Nationwide ceasefire and political settlement are the best defense against COVID-19 in Yemen, the Swedish, British and German foreign ministers said Wednesday.
In their 'Yemen that will rise after peace' joint article carried by the Asharq Al-awsat, the Swedish Minister for Foreign Affairs Ann Lindy, the UK Foreign Secretary Dominic Raab and the German Minister of Foreign Affairs Heiko Maas presented their perspective for what the international community could contribute to making peace in the country.
"COVID-19 is stretching the country's fragile healthcare system to breaking point," the European FMs added. "According to modeling by London School of Hygiene and Tropical Medicine, Yemen may have surpassed 1m COVID-19 cases last week and cases continue to rise rapidly.
"We have a global responsibility to ease the suffering of Yemeni people," the European ministers said.
"First, a nationwide ceasefire and a political settlement remain Yemen's best defense against the pandemic" in the country, where "there is no time for further delay as civilians continue to suffer and die.
"The international community must press all actors to accept the UN proposal for a ceasefire. This should be the start of a political process, and the full participation of women must be assured.
"Second, humanitarian assistance needs to be delivered to all Yemenis who need it... We must also challenge any obstacles that continue to prevent humanitarian agencies from effectively operating in Yemen. This is particularly the case in northern areas of the country controlled by the Houthis. The COVID-19 response can only stand a chance if all Yemeni parties lift their restrictions on aid.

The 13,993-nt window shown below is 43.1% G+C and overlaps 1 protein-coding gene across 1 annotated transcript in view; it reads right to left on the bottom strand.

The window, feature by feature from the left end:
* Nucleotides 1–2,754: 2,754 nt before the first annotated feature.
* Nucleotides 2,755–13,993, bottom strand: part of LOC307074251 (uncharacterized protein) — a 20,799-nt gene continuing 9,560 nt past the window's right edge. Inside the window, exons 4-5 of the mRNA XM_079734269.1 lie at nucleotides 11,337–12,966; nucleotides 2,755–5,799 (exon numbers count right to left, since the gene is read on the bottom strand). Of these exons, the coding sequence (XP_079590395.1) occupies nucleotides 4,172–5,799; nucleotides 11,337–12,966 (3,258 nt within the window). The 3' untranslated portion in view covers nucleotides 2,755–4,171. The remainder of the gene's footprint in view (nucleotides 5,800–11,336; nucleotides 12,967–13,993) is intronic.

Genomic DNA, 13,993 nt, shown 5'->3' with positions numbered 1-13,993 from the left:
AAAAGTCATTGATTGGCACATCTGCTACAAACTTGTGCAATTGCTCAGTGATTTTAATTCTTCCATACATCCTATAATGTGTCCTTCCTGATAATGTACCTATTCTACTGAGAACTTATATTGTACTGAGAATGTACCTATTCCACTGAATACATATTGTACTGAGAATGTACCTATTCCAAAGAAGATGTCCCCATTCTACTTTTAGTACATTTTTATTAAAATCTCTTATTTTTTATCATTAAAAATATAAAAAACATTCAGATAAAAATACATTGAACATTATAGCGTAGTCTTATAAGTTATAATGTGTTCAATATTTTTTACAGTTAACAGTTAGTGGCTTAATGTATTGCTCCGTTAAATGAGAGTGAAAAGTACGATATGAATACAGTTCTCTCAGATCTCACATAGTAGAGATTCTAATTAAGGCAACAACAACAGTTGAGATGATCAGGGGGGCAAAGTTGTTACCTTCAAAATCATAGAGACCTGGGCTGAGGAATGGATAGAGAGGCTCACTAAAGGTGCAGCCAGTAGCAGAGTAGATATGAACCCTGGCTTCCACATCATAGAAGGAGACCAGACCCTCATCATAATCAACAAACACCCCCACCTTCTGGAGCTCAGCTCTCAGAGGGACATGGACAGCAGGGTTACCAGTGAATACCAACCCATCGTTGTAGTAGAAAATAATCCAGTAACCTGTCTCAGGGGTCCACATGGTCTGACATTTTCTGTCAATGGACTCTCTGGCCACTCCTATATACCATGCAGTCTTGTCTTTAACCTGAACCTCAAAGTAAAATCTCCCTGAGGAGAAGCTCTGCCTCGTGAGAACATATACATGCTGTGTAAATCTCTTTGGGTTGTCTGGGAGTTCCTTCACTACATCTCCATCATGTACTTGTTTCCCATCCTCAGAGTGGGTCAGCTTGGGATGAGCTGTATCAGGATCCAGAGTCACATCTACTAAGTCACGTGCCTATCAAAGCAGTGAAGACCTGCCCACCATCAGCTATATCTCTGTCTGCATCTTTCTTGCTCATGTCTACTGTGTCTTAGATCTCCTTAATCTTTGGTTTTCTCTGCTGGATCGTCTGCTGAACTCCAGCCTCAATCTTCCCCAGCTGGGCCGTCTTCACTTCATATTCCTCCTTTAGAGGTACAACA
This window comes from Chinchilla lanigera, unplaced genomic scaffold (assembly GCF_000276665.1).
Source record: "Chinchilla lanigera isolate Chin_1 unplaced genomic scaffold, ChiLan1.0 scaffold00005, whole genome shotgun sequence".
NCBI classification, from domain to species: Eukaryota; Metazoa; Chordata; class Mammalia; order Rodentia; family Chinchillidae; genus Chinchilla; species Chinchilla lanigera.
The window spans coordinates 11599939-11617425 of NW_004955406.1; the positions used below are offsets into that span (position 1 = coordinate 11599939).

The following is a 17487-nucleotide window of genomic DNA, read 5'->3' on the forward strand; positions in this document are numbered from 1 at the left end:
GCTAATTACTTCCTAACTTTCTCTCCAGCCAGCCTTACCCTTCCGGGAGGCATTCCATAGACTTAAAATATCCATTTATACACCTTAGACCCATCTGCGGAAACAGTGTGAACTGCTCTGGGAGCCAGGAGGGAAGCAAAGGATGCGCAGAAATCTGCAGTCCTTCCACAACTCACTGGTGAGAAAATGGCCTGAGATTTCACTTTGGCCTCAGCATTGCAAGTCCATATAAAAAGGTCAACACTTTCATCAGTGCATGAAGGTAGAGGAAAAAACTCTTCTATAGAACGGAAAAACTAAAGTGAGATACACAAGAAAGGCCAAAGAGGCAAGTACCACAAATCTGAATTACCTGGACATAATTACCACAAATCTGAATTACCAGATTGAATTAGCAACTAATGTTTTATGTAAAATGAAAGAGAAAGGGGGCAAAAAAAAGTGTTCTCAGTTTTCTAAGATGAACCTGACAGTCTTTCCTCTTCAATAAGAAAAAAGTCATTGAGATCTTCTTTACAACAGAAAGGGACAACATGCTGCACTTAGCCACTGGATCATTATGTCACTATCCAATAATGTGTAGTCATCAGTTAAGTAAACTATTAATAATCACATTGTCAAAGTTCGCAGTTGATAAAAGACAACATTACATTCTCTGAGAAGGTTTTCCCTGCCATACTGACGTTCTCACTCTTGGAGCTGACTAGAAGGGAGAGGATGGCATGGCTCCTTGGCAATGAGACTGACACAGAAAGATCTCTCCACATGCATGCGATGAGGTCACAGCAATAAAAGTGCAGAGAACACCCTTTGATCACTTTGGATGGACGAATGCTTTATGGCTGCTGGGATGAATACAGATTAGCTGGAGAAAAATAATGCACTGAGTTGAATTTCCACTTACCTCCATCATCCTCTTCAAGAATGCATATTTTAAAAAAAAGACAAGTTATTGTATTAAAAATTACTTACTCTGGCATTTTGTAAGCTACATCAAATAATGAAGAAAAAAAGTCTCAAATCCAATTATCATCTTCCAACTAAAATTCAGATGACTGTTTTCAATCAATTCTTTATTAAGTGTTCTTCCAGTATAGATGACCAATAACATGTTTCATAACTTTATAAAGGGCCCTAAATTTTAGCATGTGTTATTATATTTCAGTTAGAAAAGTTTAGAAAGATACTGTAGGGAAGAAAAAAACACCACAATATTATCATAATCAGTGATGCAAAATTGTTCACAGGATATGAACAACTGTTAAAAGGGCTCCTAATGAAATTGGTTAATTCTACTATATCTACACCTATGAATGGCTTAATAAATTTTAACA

"Third, we need to encourage implementation of existing agreements. This includes the Stockholm Agreement, which calls for a mutual withdrawal from the port city of Hodeida, and the Riyadh Agreement. If they were properly implemented, the commitments previously agreed by the parties would bolster UN efforts to achieve comprehensive peace.
"Fourth, for Yemen to effectively recover from COVID-19, its already fragile economy must be kept alive. The indirect consequences of coronavirus could be even more severe than the direct impact. In particular, Yemen's partners need to support the government of Yemen to pay public sector salaries – not least for medical staff – and to implement urgent economic reforms."
"The Yemen that emerges from a peace agreement needs to play a constructive and active role in the region – contributing to the security of its immediate neighbors, Saudi Arabia and Oman. Our three countries stand ready to assist Yemen's transition into a positive force for regional security.
"Under the cloud of COVID-19, Yemen is facing an enormous tragedy. It is high time the international community united in support of its people. Yemen could be transformed. Instead of being defined by suffering and as a threat to regional and international security, Yemen could become a model for other fragmented states in conflict and a catalyst for enhanced security in a region of divergent interests. We stand ready to work with and support Yemen to achieve these humanitarian and strategic goals," the Swedish, British and German top diplomats said.